Dr Patrick Cory (Lew Ayres) is working in the field of brain transplants out in his countryside laboratory, which happens to double as his home. He shares it with his wife Janice (Nancy Davis, soon to be called Nancy Reagan) and his research assistant Frank Schratt (Gene Evans) who is having trouble staying sober recently; when Cory and his wife arrive home with a new test subject, a live monkey, Frank is huddled under a blanket on the floor and in a booze induced haze. Nevertheless, his friend and colleague has faith in him, and soon they are setting about taking the monkey's brain from its skull and trying to make it live independently...
Nothing to do with the head of any particular Scottish folk rockers, this was another version of Curt Siodmak's celebrated science fiction thriller, a novel which has proven influential in its own small way, mostly in the manner science fiction and horror treats the brain. It had been made most memorably before this as The Lady and the Monster back in 1944, but this is probably the most celebrated incarnation of the tale of a rich industrialist's second favourite organ being removed after a plane crash and used by the scientist to demonstrate his theories that it is possible to preserve a thinking brain, in this case in a fish tank half-filled with goop, and even communicate with it.
But this would be a listless movie if it was simply Lew Ayres playing games of chess with his new friend, so once he has had the idea that it is likely a psychic bond can be created between him and Donovan, the stage is set for sinister happenings for the rest of the plot. Interesting for the period this was crafted, the millionaire illustrates all the worst aspects of capitalism, that is a dedicated self-interest and a willingness to ride roughshod over anyone who gets in the path of his profits, not a message that you would have thought would go down very well in fifties, anti-Communist U.S.A. if it hadn't been attached to a minor classic of sci-fi writing, and rendering the results all the more subversive.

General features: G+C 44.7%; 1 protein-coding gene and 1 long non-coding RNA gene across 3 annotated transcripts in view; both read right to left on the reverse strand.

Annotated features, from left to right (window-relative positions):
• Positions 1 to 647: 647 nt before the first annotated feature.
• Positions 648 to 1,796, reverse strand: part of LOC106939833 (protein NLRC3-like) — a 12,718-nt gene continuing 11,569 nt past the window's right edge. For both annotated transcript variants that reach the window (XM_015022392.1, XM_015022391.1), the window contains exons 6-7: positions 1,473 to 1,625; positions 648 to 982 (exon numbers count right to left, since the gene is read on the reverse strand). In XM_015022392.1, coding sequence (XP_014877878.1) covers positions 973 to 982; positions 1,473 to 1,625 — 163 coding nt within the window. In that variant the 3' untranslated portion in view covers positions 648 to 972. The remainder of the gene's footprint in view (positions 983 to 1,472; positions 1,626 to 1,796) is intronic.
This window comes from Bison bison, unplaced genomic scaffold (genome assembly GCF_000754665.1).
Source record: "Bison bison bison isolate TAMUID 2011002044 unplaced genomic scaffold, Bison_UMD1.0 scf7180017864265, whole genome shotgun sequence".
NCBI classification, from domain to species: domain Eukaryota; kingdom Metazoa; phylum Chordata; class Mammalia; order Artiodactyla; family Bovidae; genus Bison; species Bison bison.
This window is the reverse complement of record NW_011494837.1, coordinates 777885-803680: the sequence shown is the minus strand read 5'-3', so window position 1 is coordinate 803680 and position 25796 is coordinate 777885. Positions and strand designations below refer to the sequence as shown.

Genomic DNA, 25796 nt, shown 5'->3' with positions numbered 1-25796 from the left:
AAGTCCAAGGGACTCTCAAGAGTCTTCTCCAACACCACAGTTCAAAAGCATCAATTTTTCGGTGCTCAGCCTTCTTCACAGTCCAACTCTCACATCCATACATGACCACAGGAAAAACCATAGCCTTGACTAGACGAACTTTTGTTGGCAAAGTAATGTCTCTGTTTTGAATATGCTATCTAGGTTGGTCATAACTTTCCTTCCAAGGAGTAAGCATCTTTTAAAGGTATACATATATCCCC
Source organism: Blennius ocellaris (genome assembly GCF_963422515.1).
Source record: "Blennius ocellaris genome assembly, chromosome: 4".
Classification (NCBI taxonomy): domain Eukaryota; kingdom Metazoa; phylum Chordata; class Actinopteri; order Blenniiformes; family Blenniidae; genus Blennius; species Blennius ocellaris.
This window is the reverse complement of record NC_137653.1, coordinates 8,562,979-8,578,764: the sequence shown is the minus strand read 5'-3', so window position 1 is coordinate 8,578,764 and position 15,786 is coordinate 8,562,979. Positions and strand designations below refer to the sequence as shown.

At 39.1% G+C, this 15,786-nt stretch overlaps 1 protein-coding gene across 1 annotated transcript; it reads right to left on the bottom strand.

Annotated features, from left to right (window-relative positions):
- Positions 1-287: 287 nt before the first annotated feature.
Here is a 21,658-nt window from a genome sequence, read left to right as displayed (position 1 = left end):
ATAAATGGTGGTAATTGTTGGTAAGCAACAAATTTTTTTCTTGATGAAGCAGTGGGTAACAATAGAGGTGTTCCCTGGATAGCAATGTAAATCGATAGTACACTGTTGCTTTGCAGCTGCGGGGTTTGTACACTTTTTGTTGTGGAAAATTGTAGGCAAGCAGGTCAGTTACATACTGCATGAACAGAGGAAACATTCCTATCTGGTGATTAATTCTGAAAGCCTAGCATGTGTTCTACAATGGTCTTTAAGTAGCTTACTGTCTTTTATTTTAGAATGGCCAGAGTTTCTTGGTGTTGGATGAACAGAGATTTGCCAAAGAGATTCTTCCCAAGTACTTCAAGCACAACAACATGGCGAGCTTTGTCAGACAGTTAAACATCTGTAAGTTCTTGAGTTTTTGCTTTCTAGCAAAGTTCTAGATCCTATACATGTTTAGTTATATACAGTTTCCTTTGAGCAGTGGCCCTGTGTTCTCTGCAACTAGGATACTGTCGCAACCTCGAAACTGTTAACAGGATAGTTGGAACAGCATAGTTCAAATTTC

Not that this was a rallying call under the red flag for Americans to throw off their chains, but its critical nature of the status quo as exemplified by Donovan was one which added a little depth to what was essentially a brisk fantasy with suspense sequences liberally applied. The brain itself was rather marvelous in that once it was infused with Cory's experimentations it began to grow, pulsate and even glow, thus setting in stone the most indelible image of the supermind in this genre for decades to come, whether it be the exposed brain of the Metaluna mutant in This Island Earth, John Agar's nemesis The Brain from Planet Arous, or even Steve Martin's improbable love affair in The Man with Two Brains, every one of those organs had a macabre quality thanks to the sense that we were seeing what we were not supposed to: they should have been concealed in the skull.
Once Cory had made his psychic link with the evil Donovan, he finds his will being sapped as the corporate monster takes him over, to the extent that Cory even starts limping and holding his aching kidney just as his mental invader did when he had his own body. What Donovan gets up to in this guise is to set about securing his fortune to do with what he pleased, which mostly involved generating more of it, plenty more, and not allowing anyone else to get their mitts anywhere near the moolah, not the tax man, not charities, and especially not his family who start to wonder who this Cory chap is and how he has the blessings of their relative - Donovan commands his handwriting to pen notes in his recognisable scrawl. Whether by this time the filmmakers were basing the villain on Howard Hughes is intriguing to ponder, but in the main the film was a slightly daft but pacy march through a predictable plot, plus you got to see the future First Lady of the eighties in her previous career, dull but a shade more credible than she was opposite her husband in Hellcats of the Navy. Music by Eddie Dunstedter.